|AMMCS-2013 Venue: Wilfrid Laurier
University Campus in Waterloo, Canada
AMMCS-2013 Semi-Plenary Talk
Boundary Conditions for Constrained Hyperbolic Systems: Mathematical and
Nicolae Tarfulea (Purdue University Calumet)
Many applications in sciences and technology lead to first order symmetric hyperbolic (FOSH) systems of differential equations supplemented by constraint equations. The Cauchy problem for many such FOSH systems is
constraint-preserving, i.e., the solution satis?es certain spatial differential constraints whenever the initial data does
(e.g., Maxwell's equations or Einstein's field equations in various FOSH formulations). Frequently, artificial space
cut offs are performed for such evolution systems, usually out of the necessity for finite computational domains.
However, it may easily happen that boundary conditions at the artficial boundary for such a system lead to an
initial boundary value problem which, while well-posed, does not preserve the constraints. Therefore, boundary
conditions have to be posed in such a way that the numerical solution of the cut off system approximates as best
as possible the solution of the original problem on infinite space, and this includes the preservation of constraints.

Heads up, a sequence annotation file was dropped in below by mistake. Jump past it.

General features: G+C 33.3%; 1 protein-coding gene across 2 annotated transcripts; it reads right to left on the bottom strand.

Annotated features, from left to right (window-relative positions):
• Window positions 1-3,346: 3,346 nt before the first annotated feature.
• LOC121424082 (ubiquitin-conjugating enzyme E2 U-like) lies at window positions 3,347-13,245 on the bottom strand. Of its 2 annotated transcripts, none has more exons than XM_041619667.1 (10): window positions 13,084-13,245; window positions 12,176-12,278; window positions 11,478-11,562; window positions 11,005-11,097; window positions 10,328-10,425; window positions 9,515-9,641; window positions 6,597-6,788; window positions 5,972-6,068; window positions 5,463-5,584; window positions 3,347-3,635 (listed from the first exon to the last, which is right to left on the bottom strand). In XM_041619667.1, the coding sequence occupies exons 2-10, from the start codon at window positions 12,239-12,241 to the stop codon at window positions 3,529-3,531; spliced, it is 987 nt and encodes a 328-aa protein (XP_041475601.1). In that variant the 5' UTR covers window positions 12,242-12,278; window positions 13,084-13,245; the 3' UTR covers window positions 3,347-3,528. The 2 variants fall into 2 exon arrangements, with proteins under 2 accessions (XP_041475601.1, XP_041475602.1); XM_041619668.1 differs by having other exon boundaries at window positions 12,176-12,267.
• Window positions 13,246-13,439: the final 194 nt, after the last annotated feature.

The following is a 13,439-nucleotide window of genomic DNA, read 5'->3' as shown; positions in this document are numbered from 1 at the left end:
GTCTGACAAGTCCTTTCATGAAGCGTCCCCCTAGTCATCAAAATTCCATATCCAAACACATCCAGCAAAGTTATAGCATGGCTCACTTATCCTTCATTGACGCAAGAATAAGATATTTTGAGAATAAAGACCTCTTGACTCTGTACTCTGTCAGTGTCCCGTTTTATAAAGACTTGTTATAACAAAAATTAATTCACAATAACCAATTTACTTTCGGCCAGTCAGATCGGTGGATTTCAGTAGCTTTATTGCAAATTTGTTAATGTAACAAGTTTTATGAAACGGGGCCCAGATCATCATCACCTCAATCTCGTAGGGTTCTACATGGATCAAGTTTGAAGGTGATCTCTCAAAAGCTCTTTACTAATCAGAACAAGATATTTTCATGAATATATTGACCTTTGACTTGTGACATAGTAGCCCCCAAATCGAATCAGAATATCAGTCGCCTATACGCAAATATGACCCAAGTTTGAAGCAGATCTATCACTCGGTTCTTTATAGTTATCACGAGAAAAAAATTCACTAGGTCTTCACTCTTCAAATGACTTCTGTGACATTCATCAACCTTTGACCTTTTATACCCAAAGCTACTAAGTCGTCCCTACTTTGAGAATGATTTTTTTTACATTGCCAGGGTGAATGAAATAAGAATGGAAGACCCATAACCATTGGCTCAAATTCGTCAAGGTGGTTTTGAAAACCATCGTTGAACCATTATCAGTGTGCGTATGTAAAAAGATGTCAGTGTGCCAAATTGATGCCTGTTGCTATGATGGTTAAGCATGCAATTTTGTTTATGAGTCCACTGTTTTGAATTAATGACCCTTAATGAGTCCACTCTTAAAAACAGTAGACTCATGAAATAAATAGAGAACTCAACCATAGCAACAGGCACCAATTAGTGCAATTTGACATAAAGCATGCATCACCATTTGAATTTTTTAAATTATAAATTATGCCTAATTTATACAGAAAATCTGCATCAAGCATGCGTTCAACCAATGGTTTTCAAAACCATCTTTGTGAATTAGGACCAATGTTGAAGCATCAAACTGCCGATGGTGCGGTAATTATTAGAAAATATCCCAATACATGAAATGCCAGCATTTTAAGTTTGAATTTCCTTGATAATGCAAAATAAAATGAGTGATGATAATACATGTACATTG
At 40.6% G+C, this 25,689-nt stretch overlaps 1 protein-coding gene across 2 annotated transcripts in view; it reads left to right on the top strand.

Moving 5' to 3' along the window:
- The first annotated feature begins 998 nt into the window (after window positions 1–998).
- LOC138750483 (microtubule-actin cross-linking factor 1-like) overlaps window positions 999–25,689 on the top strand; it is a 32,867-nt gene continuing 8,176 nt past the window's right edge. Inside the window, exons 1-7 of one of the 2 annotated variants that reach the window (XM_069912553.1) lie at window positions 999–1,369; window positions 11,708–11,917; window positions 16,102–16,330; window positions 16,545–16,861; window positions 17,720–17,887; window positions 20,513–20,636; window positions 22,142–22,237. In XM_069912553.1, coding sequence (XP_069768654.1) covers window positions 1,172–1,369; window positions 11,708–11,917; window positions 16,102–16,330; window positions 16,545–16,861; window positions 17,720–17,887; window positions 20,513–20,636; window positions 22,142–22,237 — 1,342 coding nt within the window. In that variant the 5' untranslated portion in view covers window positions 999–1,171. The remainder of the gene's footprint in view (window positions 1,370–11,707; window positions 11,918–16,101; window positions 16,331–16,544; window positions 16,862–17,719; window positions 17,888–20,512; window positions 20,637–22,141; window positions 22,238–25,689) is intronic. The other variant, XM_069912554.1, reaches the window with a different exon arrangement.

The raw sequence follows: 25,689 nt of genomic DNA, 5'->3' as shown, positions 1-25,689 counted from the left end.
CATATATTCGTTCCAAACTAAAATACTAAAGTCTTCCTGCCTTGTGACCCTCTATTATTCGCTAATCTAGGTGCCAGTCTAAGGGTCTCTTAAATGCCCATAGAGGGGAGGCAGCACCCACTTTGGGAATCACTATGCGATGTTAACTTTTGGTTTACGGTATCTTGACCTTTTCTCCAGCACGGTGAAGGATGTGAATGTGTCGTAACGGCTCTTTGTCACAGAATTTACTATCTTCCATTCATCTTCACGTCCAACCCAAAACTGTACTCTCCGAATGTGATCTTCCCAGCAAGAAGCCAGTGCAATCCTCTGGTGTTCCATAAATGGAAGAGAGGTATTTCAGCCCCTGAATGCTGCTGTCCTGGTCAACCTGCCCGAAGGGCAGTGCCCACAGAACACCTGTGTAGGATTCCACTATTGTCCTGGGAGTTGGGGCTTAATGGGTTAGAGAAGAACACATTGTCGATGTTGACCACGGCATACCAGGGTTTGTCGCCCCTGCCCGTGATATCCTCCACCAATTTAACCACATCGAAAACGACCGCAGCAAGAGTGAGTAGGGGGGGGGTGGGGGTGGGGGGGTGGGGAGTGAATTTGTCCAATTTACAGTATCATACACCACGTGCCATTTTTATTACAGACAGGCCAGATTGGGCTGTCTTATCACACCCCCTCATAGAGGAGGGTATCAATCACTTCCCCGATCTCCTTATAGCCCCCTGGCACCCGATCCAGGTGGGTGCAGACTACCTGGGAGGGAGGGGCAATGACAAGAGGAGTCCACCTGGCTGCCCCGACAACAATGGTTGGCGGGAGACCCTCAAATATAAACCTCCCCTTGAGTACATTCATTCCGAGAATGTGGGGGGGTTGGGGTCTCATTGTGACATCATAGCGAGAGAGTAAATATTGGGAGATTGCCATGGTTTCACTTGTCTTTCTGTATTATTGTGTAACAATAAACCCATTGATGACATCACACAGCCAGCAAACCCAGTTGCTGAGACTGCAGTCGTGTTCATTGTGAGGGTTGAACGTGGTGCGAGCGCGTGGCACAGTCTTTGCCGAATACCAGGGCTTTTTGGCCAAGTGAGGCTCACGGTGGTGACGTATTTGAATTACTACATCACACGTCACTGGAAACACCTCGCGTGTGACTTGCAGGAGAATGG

It has become increasingly clear that in order for constraints to be preserved during evolution, the boundary conditions have to be chosen in an appropriate way. Here we consider the problem of finding constraint-preserving
boundary conditions for constrained FOSH systems in the well-posed class of maximal nonnegative boundary
conditions. Based on a characterization of maximal nonnegative boundary conditions, we discuss a systematic
technique for finding such boundary conditions that preserve the constraints, pending that the constraints satisfy a
FOSH system themselves. We exemplify this technique by presenting a few relevant applications (e.g., for FOSH
formulations of Einstein's equations and for systems of wave equations in FOSH formulation subject to divergence
Dr Nicolae Tarfulea is Associate Professor in the
Department of Mathematics, Computer Science & Statistics,
Purdue University Calumet.
He received his PhD from the University of Minnesota and his M.S. in Mathematics from the Penn State University in 2004 and 2001, respectively. His main research Interests are in
Partial Differential Equations; Numerical Analysis; General Relativity.
More precisely: boundary conditions for hyperbolic formulations of Einstein's equations, nonlinear elliptic equations,
reaction diffusion systems, compressed sensing, and finite element methods.
He has published 23 papers on these subjects in some of the most prestigious journals of mathematics,
and gave over 20 invited talks in the last five years, and been a part of six research grants.